What do Taylor Swift, "Pretty Little Liar" Shay Mitchell, Vanessa Hudgens and Sharon Stone all have in common? No, the Grammy-winner has not inducted new members into her #squad, but all three have recently been spotted in dresses by Los Angeles-based womenswear label Haney.
In her 20 years working as a fashion editor and celebrity stylist, Mary Alice Haney discovered an unfulfilled niche in the marketplace that hit close to home. "I wasn't finding the kind of things that I wanted to put on the actresses on the red carpet," she explains to Fashionista. "These really sexy clothes that were also completely comfortable and wearable. This idea that you can still be sexy and glamorous, but it's not confined and it's not over the top."
So in 2013, Haney launched her eponymous fashion label utilizing trade secrets gleaned from styling the likes of Jennifer Lawrence, Eva Mendes and Reese Witherspoon. "It really taught me fit was important," Haney says. "I knew if I was going to do a cutout over the leg, I wanted to put it in the right place, so you didn't have your cellulite bulge happening there. Not that a lot of the actresses have that."
Strategically placed cutouts, pelvic-bone-high leg slits, body-hugging silhouettes and So Cal tan-exposing cleavage are all hallmarks of the Haney aesthetic, but don't expect any corsets or restricting elements in the design. "It has to be comfortable," the designer says. "She's gotta be able to throw her shoes off and be barefoot running down Rodeo Drive later. There's not a preciousness to it. There's a real ease of the glamour." Still, the price point is luxury, with most dresses costing around $2,000.
And the spirit of Los Angeles isn't just infused into the look of the Haney brand. The city also plays a huge part in the backbone of the business. While fabrics and elements might be sourced internationally — like silks from Italy and beading from France — the entire line is produced in Downtown Los Angeles. "It was important to me to be able to put these people that live in Los Angeles to work." Plus, keeping production local helps the designer communicate easily with her factories and maintain a high level of quality control.
In addition to proclaiming her love for LA, Haney also pays homage to the women in her life. All of her designs are named after family members or friends, of which she has many. "It wasn't necessarily, 'that [dress style] is Reese [Witherspoon].' It was more like, that is how I see Reese in Haney." Is it possible the über-social designer might run out of names for her designs? "No!" she laughs. "Because I have so many friends and I love meeting new people."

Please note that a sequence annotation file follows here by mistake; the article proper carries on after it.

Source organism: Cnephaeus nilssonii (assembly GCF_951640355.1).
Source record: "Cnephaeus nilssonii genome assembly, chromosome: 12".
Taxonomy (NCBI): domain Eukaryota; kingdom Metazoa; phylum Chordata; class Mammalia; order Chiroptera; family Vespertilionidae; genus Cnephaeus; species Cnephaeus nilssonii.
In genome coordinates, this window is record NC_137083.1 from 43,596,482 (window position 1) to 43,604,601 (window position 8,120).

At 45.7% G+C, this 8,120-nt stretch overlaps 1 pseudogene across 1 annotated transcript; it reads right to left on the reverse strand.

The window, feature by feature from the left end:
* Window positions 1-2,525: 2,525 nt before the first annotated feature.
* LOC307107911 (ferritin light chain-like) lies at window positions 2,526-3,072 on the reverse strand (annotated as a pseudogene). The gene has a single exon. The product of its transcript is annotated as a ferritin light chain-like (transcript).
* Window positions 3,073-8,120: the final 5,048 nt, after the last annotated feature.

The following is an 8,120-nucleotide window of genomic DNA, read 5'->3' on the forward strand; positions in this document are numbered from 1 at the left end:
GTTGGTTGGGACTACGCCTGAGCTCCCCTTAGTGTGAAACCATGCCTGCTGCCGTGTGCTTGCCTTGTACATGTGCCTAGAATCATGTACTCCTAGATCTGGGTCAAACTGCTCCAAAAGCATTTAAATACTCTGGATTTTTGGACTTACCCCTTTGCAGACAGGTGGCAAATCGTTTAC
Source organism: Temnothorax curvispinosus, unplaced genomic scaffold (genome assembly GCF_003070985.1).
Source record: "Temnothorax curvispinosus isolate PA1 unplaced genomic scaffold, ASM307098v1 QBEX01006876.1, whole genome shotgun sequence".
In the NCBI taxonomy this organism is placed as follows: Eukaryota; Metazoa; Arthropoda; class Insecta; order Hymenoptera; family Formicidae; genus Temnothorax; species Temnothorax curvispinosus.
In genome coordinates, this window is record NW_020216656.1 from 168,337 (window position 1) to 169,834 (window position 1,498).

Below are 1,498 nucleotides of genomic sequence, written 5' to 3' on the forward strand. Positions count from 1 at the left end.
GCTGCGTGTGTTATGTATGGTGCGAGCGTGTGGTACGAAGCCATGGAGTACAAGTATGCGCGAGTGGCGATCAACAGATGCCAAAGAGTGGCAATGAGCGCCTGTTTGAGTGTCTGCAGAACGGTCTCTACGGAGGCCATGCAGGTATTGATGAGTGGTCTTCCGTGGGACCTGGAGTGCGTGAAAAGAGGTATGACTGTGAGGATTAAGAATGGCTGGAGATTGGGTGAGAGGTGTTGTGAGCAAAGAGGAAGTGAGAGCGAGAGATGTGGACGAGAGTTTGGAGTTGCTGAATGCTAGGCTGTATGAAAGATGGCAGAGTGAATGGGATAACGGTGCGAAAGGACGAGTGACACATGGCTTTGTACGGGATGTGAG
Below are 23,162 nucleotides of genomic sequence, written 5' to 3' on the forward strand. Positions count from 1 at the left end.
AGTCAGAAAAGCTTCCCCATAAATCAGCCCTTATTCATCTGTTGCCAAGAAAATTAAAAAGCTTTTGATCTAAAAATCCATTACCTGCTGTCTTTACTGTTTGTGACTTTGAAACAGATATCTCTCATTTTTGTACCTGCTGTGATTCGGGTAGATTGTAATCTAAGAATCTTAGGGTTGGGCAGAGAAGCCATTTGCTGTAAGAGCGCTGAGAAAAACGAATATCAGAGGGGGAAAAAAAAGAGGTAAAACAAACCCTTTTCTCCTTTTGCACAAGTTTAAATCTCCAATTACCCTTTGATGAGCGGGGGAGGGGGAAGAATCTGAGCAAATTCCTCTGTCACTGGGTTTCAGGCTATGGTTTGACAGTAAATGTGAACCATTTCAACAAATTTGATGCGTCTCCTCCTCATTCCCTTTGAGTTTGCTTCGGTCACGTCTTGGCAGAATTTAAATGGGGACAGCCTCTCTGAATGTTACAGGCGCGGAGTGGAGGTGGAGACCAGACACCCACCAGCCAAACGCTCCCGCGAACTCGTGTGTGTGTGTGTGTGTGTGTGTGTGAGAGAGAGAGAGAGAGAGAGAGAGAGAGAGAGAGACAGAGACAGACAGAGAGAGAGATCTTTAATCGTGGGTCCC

Haney's knack for building relationships also helped land her brand a roster of pretty impressive retailers including Net-a-Porter, Neiman Marcus, Saks Fifth Avenue and Moda Operandi. Net-a-Porter even threw a star-studded party for the brand's debut on the luxury retail site in 2014. "For me, it just seems to start with personal relationships and fans of the brand," she says. Considering Haney's previous career as celebrity stylist, having some of the biggest names in the business wear her dresses is just, well, "organic," as they say. "A lot of the stylists are friends and I've known them for a long time and a lot of the actresses that [wear] Haney, I've worked with them in the past," she explains. Joseph Cassell, a.k.a. Taylor Swift's stylist, is one of those friends. "He pulls from us all the time," Haney says.
After wearing Haney's lace-insert, leg-baring Gia dress to the GLAAD Media Awards in April (above), the recently made-over Swift wore two more Haney designs to a couple of high profile events in May. There was the sheer black lace jumpsuit for a pre-Met Gala party and prior to that, she wore a one-shoulder embossed paillette sequin dress to Gigi Hadid's never-ending birthday celebration dinner. And, in a very Hollywood moment, Haney happened to be dining in the same restaurant as Swift and Hadid that night. "I was like, 'oh my god, you're wearing the one shoulder,' and I went up and gave [Swift] a big hug and kiss and she was so sweet about it," the designer says.
"I came back to the table and everybody was kind of clapping," she adds. "And I just burst into tears, which I usually don't do unless it's about my babies."
Haney has a few reasons to cry happy tears. Her three-year-old line is profitable and she recently expanded her party-friendly offerings into more daytime-appropriate separates. She doesn't want to grow too quickly, but would like to add shoes and bags into the brand's offerings at some point. But never menswear.
"One hundred percent: no," she laughs. "I just don’t know how to dress men, but I definitely know how to dress women."